Speaking of cabaret, as I was preparing for the interview and listening to the album, a friend walked in, and when she heard "Your Heart Is as Black as Night" she said she wanted to do a striptease for her boyfriend to that song.

That's fantastic. What's really funny is that we wanted to do a video for this song, and what I wanted was a 50-year old, out-of-work, past-her-prime stripper to be running around and dancing. But it wouldn't have been in a way that was cheesy and rude or anything. There's this really interesting enigma and you can get these really subtle undertones of comedy, sadness and darkness with a woman who is in her mid-50s and stripping.

Melody Gardot - "Your Heart Is as Black as Night"

I like that idea. And I also really loved the dancing in your "Baby I'm a Fool" video.

I love dancers. I want dancers in all of my videos. It reminds me of something I've heard in the past: That the sign of music being good or bad isn't down to notes or perfection—it's down to expression, if you can dance to it or if you can make love to it.

I really enjoyed your new spin on "Over the Rainbow." What was that process like?

I initially didn't intend to write a new arrangement for that song. I was just writing one day and found these chords, and as I kept writing I realized the song was sort of the amorphous sister to "Over the Rainbow." It was undeniable and there was no writing over the top of those changes because it was so obvious it was that song.

The chord progressions are very different because I didn't write it after listening to the music; the melody just presented itself and it was an unusual way of finding the tune. And it fits my voice. I'm sure there's some instinctive muscular reason why I went that way.

You include some scat here and there throughout the album. Was scat hard when you first tried it? You make it sound so natural.

When I was recovering from the accident [more details here], I started learning guitar, and I started singing even though I wasn't really a singer before. I had this thing called anomia which is the inability to formulate words. It's really frustrating because your brain is working but there's a four-foot gap between your brain and your mouth. So you're thinking, but you can't express.

When I sat there trying to sing, I attempted to verbally express what I was doing on the guitar. The first noises I made after the accident weren't really words; they were just like baby talk—little phrases that usually centered on the letter G. And it evolved from there.


Melody Gardot / Photo by Nicholas Jbara
Just the other day, we were in the studio working on some stuff. We wound up doing a cover of "Smooth Operator," which was hysterical because it wasn't on purpose. I just found two chords on the piano, and then the bass player, sax player and drummer started grooving. After that, we turned it into "Summertime," "Please Don't Stop the Music," "Rapper's Delight," "Moondance," "My Funny Valentine," and it went on for 12 minutes. I just listened to it and realized that half of it is scat. Does the type of scat vary depending on your surroundings?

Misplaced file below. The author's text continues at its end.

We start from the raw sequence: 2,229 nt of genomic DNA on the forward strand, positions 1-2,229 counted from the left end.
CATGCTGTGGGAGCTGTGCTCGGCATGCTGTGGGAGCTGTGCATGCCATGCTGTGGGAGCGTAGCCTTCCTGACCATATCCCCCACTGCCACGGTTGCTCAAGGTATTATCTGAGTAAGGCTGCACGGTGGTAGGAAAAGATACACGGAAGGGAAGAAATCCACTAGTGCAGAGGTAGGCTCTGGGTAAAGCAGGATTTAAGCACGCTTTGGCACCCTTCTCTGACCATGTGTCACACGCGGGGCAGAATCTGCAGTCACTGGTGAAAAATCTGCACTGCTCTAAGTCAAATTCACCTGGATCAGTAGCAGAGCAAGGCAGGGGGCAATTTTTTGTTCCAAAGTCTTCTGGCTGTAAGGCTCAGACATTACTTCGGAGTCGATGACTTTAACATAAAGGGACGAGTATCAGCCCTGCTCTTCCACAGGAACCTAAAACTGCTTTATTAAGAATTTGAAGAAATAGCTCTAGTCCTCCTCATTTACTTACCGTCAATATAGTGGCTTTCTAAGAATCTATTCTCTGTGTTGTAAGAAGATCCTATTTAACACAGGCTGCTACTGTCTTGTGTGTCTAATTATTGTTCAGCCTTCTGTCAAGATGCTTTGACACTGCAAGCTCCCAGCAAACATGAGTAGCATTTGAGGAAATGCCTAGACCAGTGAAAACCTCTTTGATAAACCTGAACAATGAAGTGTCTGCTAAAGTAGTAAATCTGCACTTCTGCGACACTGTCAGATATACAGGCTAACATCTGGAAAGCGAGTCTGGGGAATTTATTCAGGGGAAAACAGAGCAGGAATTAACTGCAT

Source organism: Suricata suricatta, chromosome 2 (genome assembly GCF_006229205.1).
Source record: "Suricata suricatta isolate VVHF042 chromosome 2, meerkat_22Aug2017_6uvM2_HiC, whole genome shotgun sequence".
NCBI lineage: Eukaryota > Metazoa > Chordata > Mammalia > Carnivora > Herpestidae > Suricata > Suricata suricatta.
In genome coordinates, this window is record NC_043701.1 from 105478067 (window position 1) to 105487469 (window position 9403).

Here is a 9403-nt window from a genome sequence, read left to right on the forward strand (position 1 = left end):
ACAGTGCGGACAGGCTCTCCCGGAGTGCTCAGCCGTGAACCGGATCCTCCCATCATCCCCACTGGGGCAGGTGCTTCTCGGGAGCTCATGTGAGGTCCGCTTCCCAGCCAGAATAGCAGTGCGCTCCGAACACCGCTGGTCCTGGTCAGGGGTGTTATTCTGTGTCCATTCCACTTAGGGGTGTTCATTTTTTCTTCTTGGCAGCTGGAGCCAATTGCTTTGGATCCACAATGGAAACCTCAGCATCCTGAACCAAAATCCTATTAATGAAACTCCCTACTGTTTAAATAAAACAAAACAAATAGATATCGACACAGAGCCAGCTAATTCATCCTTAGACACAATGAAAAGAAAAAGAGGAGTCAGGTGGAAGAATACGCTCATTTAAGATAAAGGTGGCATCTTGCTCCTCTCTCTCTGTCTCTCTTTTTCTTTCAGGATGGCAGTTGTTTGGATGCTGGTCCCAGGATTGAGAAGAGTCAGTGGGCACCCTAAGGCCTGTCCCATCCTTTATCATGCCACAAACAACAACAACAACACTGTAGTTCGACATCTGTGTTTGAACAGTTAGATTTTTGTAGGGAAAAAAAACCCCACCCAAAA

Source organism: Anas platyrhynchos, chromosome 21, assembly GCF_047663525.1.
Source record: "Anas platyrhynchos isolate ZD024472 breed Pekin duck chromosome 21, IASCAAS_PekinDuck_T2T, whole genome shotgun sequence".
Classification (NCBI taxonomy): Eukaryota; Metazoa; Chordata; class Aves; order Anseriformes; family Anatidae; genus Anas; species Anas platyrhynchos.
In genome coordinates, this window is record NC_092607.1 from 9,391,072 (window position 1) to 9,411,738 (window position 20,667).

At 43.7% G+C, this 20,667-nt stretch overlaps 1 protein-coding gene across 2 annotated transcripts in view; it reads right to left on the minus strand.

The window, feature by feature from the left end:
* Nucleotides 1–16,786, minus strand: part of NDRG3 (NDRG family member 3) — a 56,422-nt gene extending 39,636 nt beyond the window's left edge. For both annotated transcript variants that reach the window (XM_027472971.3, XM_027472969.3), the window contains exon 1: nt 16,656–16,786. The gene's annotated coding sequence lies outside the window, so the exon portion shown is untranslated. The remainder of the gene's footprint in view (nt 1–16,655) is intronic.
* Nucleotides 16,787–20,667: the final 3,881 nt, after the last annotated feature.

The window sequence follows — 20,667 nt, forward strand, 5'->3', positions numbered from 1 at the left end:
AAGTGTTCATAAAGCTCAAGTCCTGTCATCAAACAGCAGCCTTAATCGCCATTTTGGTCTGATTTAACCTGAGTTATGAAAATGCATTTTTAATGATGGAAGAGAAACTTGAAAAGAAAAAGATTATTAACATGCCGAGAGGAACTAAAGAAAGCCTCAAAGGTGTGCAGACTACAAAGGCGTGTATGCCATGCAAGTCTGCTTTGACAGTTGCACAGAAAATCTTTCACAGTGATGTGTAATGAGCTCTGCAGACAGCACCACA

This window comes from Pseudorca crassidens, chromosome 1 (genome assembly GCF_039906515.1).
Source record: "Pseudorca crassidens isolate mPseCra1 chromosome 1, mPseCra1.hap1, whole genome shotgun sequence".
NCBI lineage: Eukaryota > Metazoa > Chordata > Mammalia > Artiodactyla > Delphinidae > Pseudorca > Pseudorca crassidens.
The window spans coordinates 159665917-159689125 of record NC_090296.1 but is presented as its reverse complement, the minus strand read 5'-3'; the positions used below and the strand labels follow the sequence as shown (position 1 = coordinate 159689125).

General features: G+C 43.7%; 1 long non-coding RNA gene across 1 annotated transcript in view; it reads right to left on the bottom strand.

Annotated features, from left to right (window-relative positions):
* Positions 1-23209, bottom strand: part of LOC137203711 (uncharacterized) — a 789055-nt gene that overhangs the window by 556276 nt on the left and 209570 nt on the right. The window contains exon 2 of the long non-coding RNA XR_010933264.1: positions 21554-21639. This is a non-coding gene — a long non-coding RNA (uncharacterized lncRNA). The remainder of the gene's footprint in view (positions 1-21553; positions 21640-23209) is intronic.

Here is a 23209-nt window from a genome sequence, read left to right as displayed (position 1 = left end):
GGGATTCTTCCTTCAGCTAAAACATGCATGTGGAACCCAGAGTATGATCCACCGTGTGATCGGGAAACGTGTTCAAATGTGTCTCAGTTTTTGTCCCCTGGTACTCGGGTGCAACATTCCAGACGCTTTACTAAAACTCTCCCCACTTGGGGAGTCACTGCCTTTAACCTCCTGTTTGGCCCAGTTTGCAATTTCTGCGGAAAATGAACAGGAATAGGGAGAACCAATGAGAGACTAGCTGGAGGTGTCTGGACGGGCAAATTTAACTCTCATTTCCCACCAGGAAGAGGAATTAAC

It often changes with my musicians. I had a trumpet player around me for a long time and I would mimic the sound of the trumpet like a bird. I have a sax player around me now and I'm starting going to go down into the clarinet and sax range with my voice.

I play with a bassist who's aggressive and funky, and when I was listening to that recording, all of a sudden I heard myself go "UH!" (laughs) I listened to it on repeat four times and my assistant was there so I asked her, "What was that?" And she said, "You're listening to the bass so you're doing this new thing." It was like a little bear got on the microphone.

Do you have any advice for people trying scat for the first time?

Just try to be playful and expressive. It's like a sandbox. You're just making things. Eventually you have this moment where you step back and look and listen. Sometimes you start laughing because what you're doing is just ridiculous!

Do you often try out different phrasings when you're recording a song?

The phrasing is always set. The music happens the way it happens, but the phrasing is like the laces that tie up the shoes. It has a place.

You were a fashion design student before your accident. Might you ever release your own line of clothing? Or perhaps a line of eyewear?

Well, the eyewear thing is probably more likely. At the moment, the way I dress changes so frequently because my sense of aesthetic keeps evolving. I've been spending so much time in Europe, that it's going in a completely different direction.

One thing that's happened in the last couple years is that I've sworn off pants. I'll never wear pants again because I just don't like them. So I wear tights with my outfits almost every day. I've absolutely fallen in love with this one company, Wolford, that makes amazing lingerie, tights and outerwear.

Since you'll be in LA soon for your show on Monday, what are some of your favorite places to visit?

There are a couple places I really love. Down in the Venice area, there are two restaurants I often visit, Lily's and Axe. Another place I love is the Little Door. It's a French restaurant and it's unbelievable. They make the best beet salad ever. It's in a beautiful garden and they have great wine. I can't say enough good things about it.

I really dig the area around Abbot Kinney in Venice, as well as Santa Monica. I love the PCH drive all the way up, and some of the spots where you can go hiking. Venice provides the experience of running into really creative, strange, unusual and crazy people.

The Venice boardwalk is like a circus. I once saw a guy playing a piano with a bucket next to him. He was playing like a madman, but the piano was so out of tune that it sounded like it had been on a ship for six years. Yet there was still something really beautiful about it.

Thank you for speaking with LAist, Melody!

Don't miss Melody Gardot this Monday, October 26, at the Troubadour. Tickets are available here. To learn more about her music, visit